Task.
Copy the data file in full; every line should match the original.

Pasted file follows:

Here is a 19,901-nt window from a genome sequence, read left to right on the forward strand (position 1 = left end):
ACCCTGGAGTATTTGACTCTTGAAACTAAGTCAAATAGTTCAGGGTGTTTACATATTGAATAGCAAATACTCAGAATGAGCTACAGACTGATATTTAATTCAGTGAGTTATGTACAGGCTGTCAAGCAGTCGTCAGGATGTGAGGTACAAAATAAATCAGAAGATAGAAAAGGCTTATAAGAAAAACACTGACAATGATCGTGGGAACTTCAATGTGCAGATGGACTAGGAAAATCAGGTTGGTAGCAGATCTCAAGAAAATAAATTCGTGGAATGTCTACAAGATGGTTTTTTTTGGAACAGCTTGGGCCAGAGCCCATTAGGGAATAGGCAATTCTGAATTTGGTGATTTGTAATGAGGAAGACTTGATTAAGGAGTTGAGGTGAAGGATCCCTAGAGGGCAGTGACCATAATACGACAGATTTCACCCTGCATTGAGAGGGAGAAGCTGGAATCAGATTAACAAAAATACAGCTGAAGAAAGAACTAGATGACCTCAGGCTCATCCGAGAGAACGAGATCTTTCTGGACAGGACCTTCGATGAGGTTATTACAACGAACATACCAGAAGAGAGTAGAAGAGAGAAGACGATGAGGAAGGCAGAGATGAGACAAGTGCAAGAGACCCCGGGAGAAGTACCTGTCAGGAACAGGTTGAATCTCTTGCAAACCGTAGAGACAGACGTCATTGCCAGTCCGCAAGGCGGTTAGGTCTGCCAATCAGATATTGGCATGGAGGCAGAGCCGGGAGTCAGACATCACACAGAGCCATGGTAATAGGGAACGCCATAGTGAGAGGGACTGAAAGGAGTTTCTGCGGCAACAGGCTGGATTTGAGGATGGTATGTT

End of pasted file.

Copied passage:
Here is a 19,901-nt window from a genome sequence, read left to right on the forward strand (position 1 = left end):
ACCCTGGAGTATTTGACTCTTGAAACTAAGTCAAATAGTTCAGGGTGTTTACATATTGAATAGCAAATACTCAGAATGAGCTACAGACTGATATTTAATTCAGTGAGTTATGTACAGGCTGTCAAGCAGTCGTCAGGATGTGAGGTACAAAATAAATCAGAAGATAGAAAAGGCTTATAAGAAAAACACTGACAATGATCGTGGGAACTTCAATGTGCAGATGGACTAGGAAAATCAGGTTGGTAGCAGATCTCAAGAAAATAAATTCGTGGAATGTCTACAAGATGGTTTTTTTTGGAACAGCTTGGGCCAGAGCCCATTAGGGAATAGGCAATTCTGAATTTGGTGATTTGTAATGAGGAAGACTTGATTAAGGAGTTGAGGTGAAGGATCCCTAGAGGGCAGTGACCATAATACGACAGATTTCACCCTGCATTGAGAGGGAGAAGCTGGAATCAGATTAACAAAAATACAGCTGAAGAAAGAACTAGATGACCTCAGGCTCATCCGAGAGAACGAGATCTTTCTGGACAGGACCTTCGATGAGGTTATTACAACGAACATACCAGAAGAGAGTAGAAGAGAGAAGACGATGAGGAAGGCAGAGATGAGACAAGTGCAAGAGACCCCGGGAGAAGTACCTGTCAGGAACAGGTTGAATCTCTTGCAAACCGTAGAGACAGACGTCATTGCCAGTCCGCAAGGCGGTTAGGTCTGCCAATCAGATATTGGCATGGAGGCAGAGCCGGGAGTCAGACATCACACAGAGCCATGGTAATAGGGAACGCCATAGTGAGAGGGACTGAAAGGAGTTTCTGCGGCAACAGGCTGGATTTGAGGATGGTATGTT